a real world point of view
Vision mixers were regular members of the production crew of the 1963 version of Doctor Who.
During the recording of a programme, they sat in the control booth above the studio floor and decided when to switch between the — usually four – cameras that were being used to film an episode, according to the director's instructions. They were thus "live editors", who controlled when a particular camera was actively recording.
They also were responsible for some visual effects, such as the insertion of pre-recorded material played back into a scene, and indeed the achievement of the original title sequence. Undoubtedly, however, their most important visual effect was that of regeneration, which — as established by Tenth Planet vision mixer, Shirley Coward — was always achieved by some form of camera cross-fade.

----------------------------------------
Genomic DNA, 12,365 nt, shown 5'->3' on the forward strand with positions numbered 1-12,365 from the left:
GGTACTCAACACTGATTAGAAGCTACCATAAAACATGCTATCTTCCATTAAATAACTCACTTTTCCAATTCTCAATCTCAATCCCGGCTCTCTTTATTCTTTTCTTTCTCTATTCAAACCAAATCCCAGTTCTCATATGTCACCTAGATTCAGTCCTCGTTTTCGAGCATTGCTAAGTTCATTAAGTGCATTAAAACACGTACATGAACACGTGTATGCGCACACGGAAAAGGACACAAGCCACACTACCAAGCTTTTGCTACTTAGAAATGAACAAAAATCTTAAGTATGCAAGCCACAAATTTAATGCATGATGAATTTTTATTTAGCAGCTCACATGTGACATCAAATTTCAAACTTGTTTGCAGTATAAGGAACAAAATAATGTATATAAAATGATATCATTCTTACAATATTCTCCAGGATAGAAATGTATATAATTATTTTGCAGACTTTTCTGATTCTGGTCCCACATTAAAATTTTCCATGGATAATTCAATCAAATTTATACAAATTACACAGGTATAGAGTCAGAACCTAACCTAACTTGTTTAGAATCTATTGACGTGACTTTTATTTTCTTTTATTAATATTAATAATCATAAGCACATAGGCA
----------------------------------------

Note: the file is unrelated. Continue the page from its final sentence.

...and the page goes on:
What I'm doing as a vision mixer is cutting to the camera against the dialogue of the [camera script that the director has prepared]."
Because no mainstream DWU show after Survival has been produced in a multi-camera environment, vision mixers essentially haven't been used since 1989. Very brief exceptions occasionally crop up, however, as when characters are seen to be watching television programmes. The clearest examples of vision mixing in the BBC Wales era are perhaps Trisha Goddard's scenes in Army of Ghosts.
Although Survival was the final story of the regular run of Doctor Who to employ a vision mixer throughout its production, the last BBC-licensed story to use vision mixing was The Curse of Fatal Death. It in fact parodied the work of vision mixers in the original series by showing how quick cutting between cameras created the "endless corridors" down which the Doctor and his companion typically ran.
Documentaries about vision mixing Edit
Vision mixing has been the primary focus of two documentaries in the classic Doctor Who DVD range.
|Vision On||The Sensorites||Clive Doig||Basic description of job, as it existed in the Lambert era|
|A View from the Gallery||Day of the Daleks (2011 DVD release)||Barry Letts and Mike Catherwood||Relationship between the director and the vision mixer, primarily as experienced in the Letts era|